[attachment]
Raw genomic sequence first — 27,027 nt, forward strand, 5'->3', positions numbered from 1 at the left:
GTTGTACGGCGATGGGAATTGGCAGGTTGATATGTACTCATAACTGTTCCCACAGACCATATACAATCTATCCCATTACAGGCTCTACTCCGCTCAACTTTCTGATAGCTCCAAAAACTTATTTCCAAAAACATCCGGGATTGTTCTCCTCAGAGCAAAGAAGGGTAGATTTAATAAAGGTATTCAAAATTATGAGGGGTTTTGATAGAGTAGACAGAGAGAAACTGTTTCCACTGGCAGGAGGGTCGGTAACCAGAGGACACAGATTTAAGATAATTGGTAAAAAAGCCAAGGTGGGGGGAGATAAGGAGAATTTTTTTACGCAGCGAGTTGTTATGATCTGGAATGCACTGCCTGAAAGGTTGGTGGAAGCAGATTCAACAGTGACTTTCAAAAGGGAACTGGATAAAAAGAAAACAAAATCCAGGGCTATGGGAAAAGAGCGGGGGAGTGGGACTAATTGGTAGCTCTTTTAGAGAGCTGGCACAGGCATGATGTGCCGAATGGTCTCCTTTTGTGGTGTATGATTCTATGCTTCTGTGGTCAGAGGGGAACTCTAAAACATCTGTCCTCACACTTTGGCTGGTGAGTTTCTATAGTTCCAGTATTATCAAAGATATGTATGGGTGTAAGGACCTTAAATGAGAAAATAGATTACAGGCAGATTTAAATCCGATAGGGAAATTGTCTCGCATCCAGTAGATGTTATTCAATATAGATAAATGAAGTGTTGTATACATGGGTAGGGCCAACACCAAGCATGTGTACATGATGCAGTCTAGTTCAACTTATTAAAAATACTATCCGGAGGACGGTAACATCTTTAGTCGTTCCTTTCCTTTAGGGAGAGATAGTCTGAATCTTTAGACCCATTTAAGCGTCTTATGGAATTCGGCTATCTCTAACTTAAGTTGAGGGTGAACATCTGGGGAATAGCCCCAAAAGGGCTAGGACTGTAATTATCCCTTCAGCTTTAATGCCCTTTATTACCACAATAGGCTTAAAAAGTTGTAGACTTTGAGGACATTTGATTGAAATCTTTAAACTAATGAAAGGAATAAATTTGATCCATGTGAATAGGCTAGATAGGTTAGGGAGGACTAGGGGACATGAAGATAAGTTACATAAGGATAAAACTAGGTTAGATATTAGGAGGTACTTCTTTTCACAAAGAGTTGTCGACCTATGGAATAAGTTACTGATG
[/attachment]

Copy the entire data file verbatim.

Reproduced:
Raw genomic sequence first — 27,027 nt, forward strand, 5'->3', positions numbered from 1 at the left:
GTTGTACGGCGATGGGAATTGGCAGGTTGATATGTACTCATAACTGTTCCCACAGACCATATACAATCTATCCCATTACAGGCTCTACTCCGCTCAACTTTCTGATAGCTCCAAAAACTTATTTCCAAAAACATCCGGGATTGTTCTCCTCAGAGCAAAGAAGGGTAGATTTAATAAAGGTATTCAAAATTATGAGGGGTTTTGATAGAGTAGACAGAGAGAAACTGTTTCCACTGGCAGGAGGGTCGGTAACCAGAGGACACAGATTTAAGATAATTGGTAAAAAAGCCAAGGTGGGGGGAGATAAGGAGAATTTTTTTACGCAGCGAGTTGTTATGATCTGGAATGCACTGCCTGAAAGGTTGGTGGAAGCAGATTCAACAGTGACTTTCAAAAGGGAACTGGATAAAAAGAAAACAAAATCCAGGGCTATGGGAAAAGAGCGGGGGAGTGGGACTAATTGGTAGCTCTTTTAGAGAGCTGGCACAGGCATGATGTGCCGAATGGTCTCCTTTTGTGGTGTATGATTCTATGCTTCTGTGGTCAGAGGGGAACTCTAAAACATCTGTCCTCACACTTTGGCTGGTGAGTTTCTATAGTTCCAGTATTATCAAAGATATGTATGGGTGTAAGGACCTTAAATGAGAAAATAGATTACAGGCAGATTTAAATCCGATAGGGAAATTGTCTCGCATCCAGTAGATGTTATTCAATATAGATAAATGAAGTGTTGTATACATGGGTAGGGCCAACACCAAGCATGTGTACATGATGCAGTCTAGTTCAACTTATTAAAAATACTATCCGGAGGACGGTAACATCTTTAGTCGTTCCTTTCCTTTAGGGAGAGATAGTCTGAATCTTTAGACCCATTTAAGCGTCTTATGGAATTCGGCTATCTCTAACTTAAGTTGAGGGTGAACATCTGGGGAATAGCCCCAAAAGGGCTAGGACTGTAATTATCCCTTCAGCTTTAATGCCCTTTATTACCACAATAGGCTTAAAAAGTTGTAGACTTTGAGGACATTTGATTGAAATCTTTAAACTAATGAAAGGAATAAATTTGATCCATGTGAATAGGCTAGATAGGTTAGGGAGGACTAGGGGACATGAAGATAAGTTACATAAGGATAAAACTAGGTTAGATATTAGGAGGTACTTCTTTTCACAAAGAGTTGTCGACCTATGGAATAAGTTACTGATG